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Ths is a version of my model railway departure boards designed for use with a Raspberry Pi Pico W. This is an alternative to my Raspberry Pi version of the model railway departure board.
This is part of my projects on building an indoor (OO Scale) and outdoor (G-Scale) model railway. The FreeCAD design is based around G-Scale, but it would be possible to create a smaller version for other railways.
This project creates a station departure board using a miniature OLED display. This is controlled using a Raspberry Pi Pico which allows the current time to be used to make the display appear more realistic. This can be used in conjunction with the Raspberry Pi Model Railway Automation project.
This video explains how the OLED display is controlled by a Raspberry Pi Pico W using I2C. Details are provided of the code which is created using MicroPython. It also shows how it can connect to a web server or other authentication to display different train times.
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The OLED display is a miniature 0.91" display. The version that I used is the I2C model which has the fixed I2C address of: 0x3C.
The SSD1306 displays have a fixed I2C address of 0x3C. Unfortunately this means that it is not possible to control multiple displays on a single bus. To overcome that I have used two busses on the Pico, I2C0 controls display 0, and I2C1 controls display 1.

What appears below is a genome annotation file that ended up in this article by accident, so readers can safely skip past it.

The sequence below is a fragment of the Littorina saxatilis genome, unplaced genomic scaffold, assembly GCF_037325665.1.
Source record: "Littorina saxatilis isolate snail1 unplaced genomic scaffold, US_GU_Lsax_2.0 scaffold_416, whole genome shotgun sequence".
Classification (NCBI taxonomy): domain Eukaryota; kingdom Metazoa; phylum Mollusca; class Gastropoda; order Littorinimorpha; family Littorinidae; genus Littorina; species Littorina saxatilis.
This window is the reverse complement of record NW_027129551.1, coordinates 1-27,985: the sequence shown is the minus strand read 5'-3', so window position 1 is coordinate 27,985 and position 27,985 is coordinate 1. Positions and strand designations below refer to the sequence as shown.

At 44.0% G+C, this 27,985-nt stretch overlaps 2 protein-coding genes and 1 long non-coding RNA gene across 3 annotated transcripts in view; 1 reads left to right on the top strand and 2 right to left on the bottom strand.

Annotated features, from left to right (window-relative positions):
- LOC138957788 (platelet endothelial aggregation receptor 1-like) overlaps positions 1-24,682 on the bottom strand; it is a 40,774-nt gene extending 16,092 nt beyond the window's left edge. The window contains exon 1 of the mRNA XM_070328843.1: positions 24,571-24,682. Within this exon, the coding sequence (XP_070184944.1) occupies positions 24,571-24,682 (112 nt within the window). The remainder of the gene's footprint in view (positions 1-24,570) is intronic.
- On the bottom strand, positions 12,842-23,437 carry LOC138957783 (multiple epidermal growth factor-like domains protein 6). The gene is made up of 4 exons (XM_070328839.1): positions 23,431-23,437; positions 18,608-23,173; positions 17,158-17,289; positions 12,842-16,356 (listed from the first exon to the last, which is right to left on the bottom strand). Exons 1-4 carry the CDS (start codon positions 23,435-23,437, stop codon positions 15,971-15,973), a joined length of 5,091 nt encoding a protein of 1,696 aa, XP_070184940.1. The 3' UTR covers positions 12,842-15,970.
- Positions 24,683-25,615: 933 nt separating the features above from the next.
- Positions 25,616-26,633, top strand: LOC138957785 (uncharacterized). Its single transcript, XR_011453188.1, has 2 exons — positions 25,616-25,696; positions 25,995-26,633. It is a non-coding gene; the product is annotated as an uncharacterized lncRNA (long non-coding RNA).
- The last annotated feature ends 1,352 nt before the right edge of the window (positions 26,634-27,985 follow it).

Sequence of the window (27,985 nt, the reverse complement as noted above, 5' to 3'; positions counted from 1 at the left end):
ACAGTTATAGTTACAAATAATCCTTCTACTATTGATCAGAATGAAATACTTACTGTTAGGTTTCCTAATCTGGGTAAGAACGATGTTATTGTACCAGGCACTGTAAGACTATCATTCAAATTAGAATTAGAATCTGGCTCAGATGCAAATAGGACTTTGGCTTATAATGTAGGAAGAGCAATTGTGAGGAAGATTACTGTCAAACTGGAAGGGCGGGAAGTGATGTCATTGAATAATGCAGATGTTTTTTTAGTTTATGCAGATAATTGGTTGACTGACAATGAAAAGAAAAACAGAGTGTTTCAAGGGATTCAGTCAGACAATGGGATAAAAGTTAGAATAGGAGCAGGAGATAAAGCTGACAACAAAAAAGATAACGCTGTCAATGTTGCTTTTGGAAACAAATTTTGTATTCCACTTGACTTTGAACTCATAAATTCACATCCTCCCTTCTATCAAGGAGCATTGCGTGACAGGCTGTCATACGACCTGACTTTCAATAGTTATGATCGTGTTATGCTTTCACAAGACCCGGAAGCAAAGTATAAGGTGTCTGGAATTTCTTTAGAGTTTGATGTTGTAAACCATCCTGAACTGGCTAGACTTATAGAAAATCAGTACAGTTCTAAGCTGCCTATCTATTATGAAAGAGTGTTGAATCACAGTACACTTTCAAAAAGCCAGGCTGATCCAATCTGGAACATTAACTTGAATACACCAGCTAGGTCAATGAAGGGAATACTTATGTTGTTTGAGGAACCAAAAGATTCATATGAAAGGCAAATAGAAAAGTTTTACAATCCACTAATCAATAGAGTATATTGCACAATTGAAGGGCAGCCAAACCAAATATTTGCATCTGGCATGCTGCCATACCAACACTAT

GP16 is SDA for display 0 (physical pin 21)
GP17 is SCL for display 0 (physical pin 22)
GP18 is SDA for display 1 (physical pin 24)
GP19 is SCL for display 1 (physical pin 25)
This image shows the wiring diagram. The pull-up resistors shown are optional, they may be required for longer runs.
The display stand is created in FreeCAD and then 3D printed. The video above shows the FreeCAD design speeded up, to learn more about FreeCAD see my Beginners guide to designing for a 3D printer using FreeCAD.
The design is created as 4 parts. The display is the main part that holds the SSD1306 I2C OLED display, a piece of transparent acetate should be glued across the front for waterproofing. The back fits into the back of the display. It is not waterproof so it should be held in place using hot melt glue or similar.
The stand is the post that holds up the display and can be used to run wires through. Finally there is an optional base. The base is not intended for use on the railway (which will be incorporated into the platform), but provides a way that I could stand it up for the demonstration.
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